"It's a moral issue," said Hampton, who is also a preacher. "Certain individuals will always endanger other individuals."
The responsibility is even larger when the individual is a boss or operator, Hampton said. "He should be the example, the standard for what should be done."
Massey Energy officials say its safety record does set an example, that accidents and injury rates are lower than they've ever been.
In filings with the Securities and Exchange Commission on Friday, the company said, "The safety of our members has been and will continue to be our top priority every day. Media reports suggesting that the UBB tragedy was the result of a willful disregard for safety regulations are completely unfounded. Our lost-time incident rate has been better than the industry average for 17 of the past 19 years, improving significantly in recent years. These improvements have been achieved through concerted effort and significant investment."
But the company has a troubling recent history of MSHA violations. There were 12 fatal accidents from 2006 to 2008 at its Kentucky mines, and 66 nationwide.
In Kentucky during the same period, Massey had 96 coal-dust and methane-control violations that rated a fine of $5,000 or more, according to MSHA databases.
The company had 83 "unwarrantable failures" — meaning knowing violations of safety rules — and more than 100 that warranted an automatic withdrawal of miners.
The Upper Big Branch mine had dozens of such violations.
Howard, who has testified before Congress on mine safety, said he wonders when the government will decide how many safety violations it will take to stop an operator from mining coal.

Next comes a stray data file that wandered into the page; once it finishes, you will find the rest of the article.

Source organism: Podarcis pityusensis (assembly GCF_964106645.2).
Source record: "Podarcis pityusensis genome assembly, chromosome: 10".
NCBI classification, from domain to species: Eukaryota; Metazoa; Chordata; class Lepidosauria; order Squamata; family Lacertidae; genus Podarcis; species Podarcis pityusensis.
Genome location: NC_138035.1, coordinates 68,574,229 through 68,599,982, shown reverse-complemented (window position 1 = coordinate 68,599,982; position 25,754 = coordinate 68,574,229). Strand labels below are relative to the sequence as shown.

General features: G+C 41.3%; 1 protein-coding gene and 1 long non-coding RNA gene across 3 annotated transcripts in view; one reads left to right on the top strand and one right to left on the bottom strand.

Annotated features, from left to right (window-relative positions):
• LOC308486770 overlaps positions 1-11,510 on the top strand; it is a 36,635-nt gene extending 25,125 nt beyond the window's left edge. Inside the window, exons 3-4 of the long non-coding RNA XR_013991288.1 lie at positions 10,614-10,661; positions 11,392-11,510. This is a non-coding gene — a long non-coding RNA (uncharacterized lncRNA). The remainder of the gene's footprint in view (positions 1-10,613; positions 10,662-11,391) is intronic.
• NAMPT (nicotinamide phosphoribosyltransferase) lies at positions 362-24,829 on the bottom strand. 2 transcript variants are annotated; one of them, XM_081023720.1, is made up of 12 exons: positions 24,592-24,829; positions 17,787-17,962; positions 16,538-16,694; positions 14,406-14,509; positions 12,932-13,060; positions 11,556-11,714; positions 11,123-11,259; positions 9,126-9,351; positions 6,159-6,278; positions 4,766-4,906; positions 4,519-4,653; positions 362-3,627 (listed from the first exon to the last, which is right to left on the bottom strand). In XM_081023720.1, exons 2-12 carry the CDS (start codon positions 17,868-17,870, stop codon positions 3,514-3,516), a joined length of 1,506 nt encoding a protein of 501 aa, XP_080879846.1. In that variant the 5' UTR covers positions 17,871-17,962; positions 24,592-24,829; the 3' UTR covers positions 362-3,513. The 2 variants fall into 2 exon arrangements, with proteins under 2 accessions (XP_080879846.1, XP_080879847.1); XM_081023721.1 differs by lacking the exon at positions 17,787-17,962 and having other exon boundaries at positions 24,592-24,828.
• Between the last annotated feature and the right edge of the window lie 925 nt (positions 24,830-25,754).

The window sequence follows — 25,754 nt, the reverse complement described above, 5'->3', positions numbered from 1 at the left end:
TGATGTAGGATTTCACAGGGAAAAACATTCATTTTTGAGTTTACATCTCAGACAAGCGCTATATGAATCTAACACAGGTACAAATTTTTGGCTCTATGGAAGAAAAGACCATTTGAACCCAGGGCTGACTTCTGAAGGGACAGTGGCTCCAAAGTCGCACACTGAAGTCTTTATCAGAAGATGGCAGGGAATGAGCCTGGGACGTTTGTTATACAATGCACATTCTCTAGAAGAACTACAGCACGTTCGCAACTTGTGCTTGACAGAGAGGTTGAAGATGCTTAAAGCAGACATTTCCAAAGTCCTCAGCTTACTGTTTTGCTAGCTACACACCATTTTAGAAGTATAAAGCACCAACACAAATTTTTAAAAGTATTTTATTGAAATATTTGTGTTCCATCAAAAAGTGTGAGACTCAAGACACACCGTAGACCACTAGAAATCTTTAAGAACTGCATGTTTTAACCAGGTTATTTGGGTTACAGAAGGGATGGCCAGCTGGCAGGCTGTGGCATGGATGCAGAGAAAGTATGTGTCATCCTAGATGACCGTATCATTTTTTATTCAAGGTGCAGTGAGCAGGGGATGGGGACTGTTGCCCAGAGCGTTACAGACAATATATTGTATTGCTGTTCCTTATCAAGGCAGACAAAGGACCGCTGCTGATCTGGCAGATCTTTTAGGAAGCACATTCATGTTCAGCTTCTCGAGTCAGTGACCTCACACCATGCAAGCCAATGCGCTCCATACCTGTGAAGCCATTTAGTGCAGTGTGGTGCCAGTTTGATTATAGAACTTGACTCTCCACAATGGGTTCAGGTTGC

Blankenship has said the MSHA numbers don't tell the whole story. Many of the mine's violations were fixed the same day they were issued, he said in a statement this week.
Safety advocates and MSHA officials have said the explosion at the Upper Big Branch mine is a sign that operations weren't right.
"It really troubles me greatly all these comparisons," Lexington lawyer and miner advocate Tony Oppegard said of industry and media reports that examine Massey's record compared to other companies and West Virginia's record compared to other states.
"Why do people say, 'Well this mine had 50 violations last year, but that mine had 200 — that's really not that bad,'" he said. "Somehow it's OK to have X number of violations."
Oppegard said he and the Appalachian Citizens Law Center in Whitesburg have begun pushing MSHA for changes to regulations under the federal Mine Act. He said he hopes to close loopholes that allow companies with repeated known violations to escape shutdowns and punishment.
"Coal miners shouldn't have to accept safety violations to earn a living," Oppegard said. "It seems to me it's the only industry in the country where you have that mindset that it's OK to violate the law."
Many of those laws have been put in place after major disasters — the Consol explosion in Farmington, W.Va., in 1968; Scotia in 1976; a fire in Wilberg, Utah, in 1984; Kentucky Darby and Sago, W.Va., explosions, as well as Massey's Aracoma fire in Melville, W.Va., in 2006.
Scott Howard, worn out after his shift underground on Friday, said he grows weary of the pattern. He doesn't think it will change.
"I just hate to see another disaster, whether it's one person or more — one is too many — where it could have been prevented. People just close their eyes," he said. "Who cares? That's how we feel sometimes."